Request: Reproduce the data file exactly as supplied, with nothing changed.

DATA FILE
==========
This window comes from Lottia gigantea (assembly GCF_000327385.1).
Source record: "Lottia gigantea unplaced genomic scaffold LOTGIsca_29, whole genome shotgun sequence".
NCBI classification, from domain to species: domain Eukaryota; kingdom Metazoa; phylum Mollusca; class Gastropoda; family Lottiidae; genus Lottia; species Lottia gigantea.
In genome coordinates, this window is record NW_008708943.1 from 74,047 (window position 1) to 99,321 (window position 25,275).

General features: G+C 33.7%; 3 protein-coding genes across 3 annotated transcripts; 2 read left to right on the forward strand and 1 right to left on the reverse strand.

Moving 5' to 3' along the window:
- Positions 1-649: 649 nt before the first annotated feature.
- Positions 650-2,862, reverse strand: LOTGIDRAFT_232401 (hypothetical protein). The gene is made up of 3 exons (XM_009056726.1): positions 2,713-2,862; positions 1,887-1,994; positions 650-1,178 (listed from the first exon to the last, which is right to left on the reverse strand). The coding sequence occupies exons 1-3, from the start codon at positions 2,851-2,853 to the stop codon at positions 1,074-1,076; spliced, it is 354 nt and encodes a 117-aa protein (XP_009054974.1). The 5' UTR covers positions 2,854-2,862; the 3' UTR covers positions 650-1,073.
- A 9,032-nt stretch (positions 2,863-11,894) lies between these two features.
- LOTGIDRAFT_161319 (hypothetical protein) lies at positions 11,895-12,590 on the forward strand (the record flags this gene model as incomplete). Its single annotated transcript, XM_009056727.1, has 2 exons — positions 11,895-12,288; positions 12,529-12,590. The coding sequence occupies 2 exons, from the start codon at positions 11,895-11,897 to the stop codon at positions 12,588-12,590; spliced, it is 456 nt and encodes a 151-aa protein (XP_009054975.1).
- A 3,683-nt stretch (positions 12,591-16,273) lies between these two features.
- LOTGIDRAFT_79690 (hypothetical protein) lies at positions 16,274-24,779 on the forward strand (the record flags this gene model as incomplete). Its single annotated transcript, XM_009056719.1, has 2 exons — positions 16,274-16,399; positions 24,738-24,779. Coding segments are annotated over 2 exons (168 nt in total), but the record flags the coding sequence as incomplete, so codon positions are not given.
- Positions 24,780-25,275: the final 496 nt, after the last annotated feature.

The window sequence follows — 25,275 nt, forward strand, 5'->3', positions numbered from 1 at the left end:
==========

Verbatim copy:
This window comes from Lottia gigantea (assembly GCF_000327385.1).
Source record: "Lottia gigantea unplaced genomic scaffold LOTGIsca_29, whole genome shotgun sequence".
NCBI classification, from domain to species: domain Eukaryota; kingdom Metazoa; phylum Mollusca; class Gastropoda; family Lottiidae; genus Lottia; species Lottia gigantea.
In genome coordinates, this window is record NW_008708943.1 from 74,047 (window position 1) to 99,321 (window position 25,275).

General features: G+C 33.7%; 3 protein-coding genes across 3 annotated transcripts; 2 read left to right on the forward strand and 1 right to left on the reverse strand.

Moving 5' to 3' along the window:
- Positions 1-649: 649 nt before the first annotated feature.
- Positions 650-2,862, reverse strand: LOTGIDRAFT_232401 (hypothetical protein). The gene is made up of 3 exons (XM_009056726.1): positions 2,713-2,862; positions 1,887-1,994; positions 650-1,178 (listed from the first exon to the last, which is right to left on the reverse strand). The coding sequence occupies exons 1-3, from the start codon at positions 2,851-2,853 to the stop codon at positions 1,074-1,076; spliced, it is 354 nt and encodes a 117-aa protein (XP_009054974.1). The 5' UTR covers positions 2,854-2,862; the 3' UTR covers positions 650-1,073.
- A 9,032-nt stretch (positions 2,863-11,894) lies between these two features.
- LOTGIDRAFT_161319 (hypothetical protein) lies at positions 11,895-12,590 on the forward strand (the record flags this gene model as incomplete). Its single annotated transcript, XM_009056727.1, has 2 exons — positions 11,895-12,288; positions 12,529-12,590. The coding sequence occupies 2 exons, from the start codon at positions 11,895-11,897 to the stop codon at positions 12,588-12,590; spliced, it is 456 nt and encodes a 151-aa protein (XP_009054975.1).
- A 3,683-nt stretch (positions 12,591-16,273) lies between these two features.
- LOTGIDRAFT_79690 (hypothetical protein) lies at positions 16,274-24,779 on the forward strand (the record flags this gene model as incomplete). Its single annotated transcript, XM_009056719.1, has 2 exons — positions 16,274-16,399; positions 24,738-24,779. Coding segments are annotated over 2 exons (168 nt in total), but the record flags the coding sequence as incomplete, so codon positions are not given.
- Positions 24,780-25,275: the final 496 nt, after the last annotated feature.

The window sequence follows — 25,275 nt, forward strand, 5'->3', positions numbered from 1 at the left end: